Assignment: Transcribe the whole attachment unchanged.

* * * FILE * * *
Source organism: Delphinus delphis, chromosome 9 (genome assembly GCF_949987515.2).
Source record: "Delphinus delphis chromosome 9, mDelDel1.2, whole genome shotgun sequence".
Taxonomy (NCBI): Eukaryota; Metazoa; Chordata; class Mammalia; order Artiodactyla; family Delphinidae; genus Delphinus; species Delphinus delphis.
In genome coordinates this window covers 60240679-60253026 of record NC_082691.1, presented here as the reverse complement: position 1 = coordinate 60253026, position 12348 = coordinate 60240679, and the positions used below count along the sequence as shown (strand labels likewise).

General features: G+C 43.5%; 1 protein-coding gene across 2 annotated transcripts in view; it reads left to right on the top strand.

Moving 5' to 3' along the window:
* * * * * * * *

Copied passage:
Source organism: Delphinus delphis, chromosome 9 (genome assembly GCF_949987515.2).
Source record: "Delphinus delphis chromosome 9, mDelDel1.2, whole genome shotgun sequence".
Taxonomy (NCBI): Eukaryota; Metazoa; Chordata; class Mammalia; order Artiodactyla; family Delphinidae; genus Delphinus; species Delphinus delphis.
In genome coordinates this window covers 60240679-60253026 of record NC_082691.1, presented here as the reverse complement: position 1 = coordinate 60253026, position 12348 = coordinate 60240679, and the positions used below count along the sequence as shown (strand labels likewise).

General features: G+C 43.5%; 1 protein-coding gene across 2 annotated transcripts in view; it reads left to right on the top strand.

Moving 5' to 3' along the window: